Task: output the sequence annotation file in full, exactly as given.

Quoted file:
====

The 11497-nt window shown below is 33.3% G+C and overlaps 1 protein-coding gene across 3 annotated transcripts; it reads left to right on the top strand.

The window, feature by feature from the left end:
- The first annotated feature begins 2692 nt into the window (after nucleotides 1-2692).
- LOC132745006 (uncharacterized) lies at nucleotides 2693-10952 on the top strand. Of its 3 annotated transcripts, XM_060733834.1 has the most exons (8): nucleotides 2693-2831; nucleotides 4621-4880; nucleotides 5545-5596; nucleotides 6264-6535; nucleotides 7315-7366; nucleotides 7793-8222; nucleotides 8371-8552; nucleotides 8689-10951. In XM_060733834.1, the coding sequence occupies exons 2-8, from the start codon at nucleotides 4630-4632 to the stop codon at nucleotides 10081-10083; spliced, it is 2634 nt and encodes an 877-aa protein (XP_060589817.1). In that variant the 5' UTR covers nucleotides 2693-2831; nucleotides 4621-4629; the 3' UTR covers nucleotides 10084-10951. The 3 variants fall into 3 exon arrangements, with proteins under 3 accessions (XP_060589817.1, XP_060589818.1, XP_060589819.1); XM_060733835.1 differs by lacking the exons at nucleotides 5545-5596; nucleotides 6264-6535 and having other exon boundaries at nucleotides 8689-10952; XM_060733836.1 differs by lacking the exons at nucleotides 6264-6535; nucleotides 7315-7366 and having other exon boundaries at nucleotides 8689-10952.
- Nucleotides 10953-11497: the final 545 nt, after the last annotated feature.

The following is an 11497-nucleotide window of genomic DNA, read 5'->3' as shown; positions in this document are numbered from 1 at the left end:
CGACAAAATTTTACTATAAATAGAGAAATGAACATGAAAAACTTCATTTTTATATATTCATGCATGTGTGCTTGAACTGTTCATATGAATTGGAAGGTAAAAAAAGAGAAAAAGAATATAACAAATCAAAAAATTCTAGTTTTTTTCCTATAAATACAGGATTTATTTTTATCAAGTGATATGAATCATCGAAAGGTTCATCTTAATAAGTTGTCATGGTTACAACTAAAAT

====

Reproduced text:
The 11497-nt window shown below is 33.3% G+C and overlaps 1 protein-coding gene across 3 annotated transcripts; it reads left to right on the top strand.

The window, feature by feature from the left end:
- The first annotated feature begins 2692 nt into the window (after nucleotides 1-2692).
- LOC132745006 (uncharacterized) lies at nucleotides 2693-10952 on the top strand. Of its 3 annotated transcripts, XM_060733834.1 has the most exons (8): nucleotides 2693-2831; nucleotides 4621-4880; nucleotides 5545-5596; nucleotides 6264-6535; nucleotides 7315-7366; nucleotides 7793-8222; nucleotides 8371-8552; nucleotides 8689-10951. In XM_060733834.1, the coding sequence occupies exons 2-8, from the start codon at nucleotides 4630-4632 to the stop codon at nucleotides 10081-10083; spliced, it is 2634 nt and encodes an 877-aa protein (XP_060589817.1). In that variant the 5' UTR covers nucleotides 2693-2831; nucleotides 4621-4629; the 3' UTR covers nucleotides 10084-10951. The 3 variants fall into 3 exon arrangements, with proteins under 3 accessions (XP_060589817.1, XP_060589818.1, XP_060589819.1); XM_060733835.1 differs by lacking the exons at nucleotides 5545-5596; nucleotides 6264-6535 and having other exon boundaries at nucleotides 8689-10952; XM_060733836.1 differs by lacking the exons at nucleotides 6264-6535; nucleotides 7315-7366 and having other exon boundaries at nucleotides 8689-10952.
- Nucleotides 10953-11497: the final 545 nt, after the last annotated feature.

The following is an 11497-nucleotide window of genomic DNA, read 5'->3' as shown; positions in this document are numbered from 1 at the left end:
CGACAAAATTTTACTATAAATAGAGAAATGAACATGAAAAACTTCATTTTTATATATTCATGCATGTGTGCTTGAACTGTTCATATGAATTGGAAGGTAAAAAAAGAGAAAAAGAATATAACAAATCAAAAAATTCTAGTTTTTTTCCTATAAATACAGGATTTATTTTTATCAAGTGATATGAATCATCGAAAGGTTCATCTTAATAAGTTGTCATGGTTACAACTAAAAT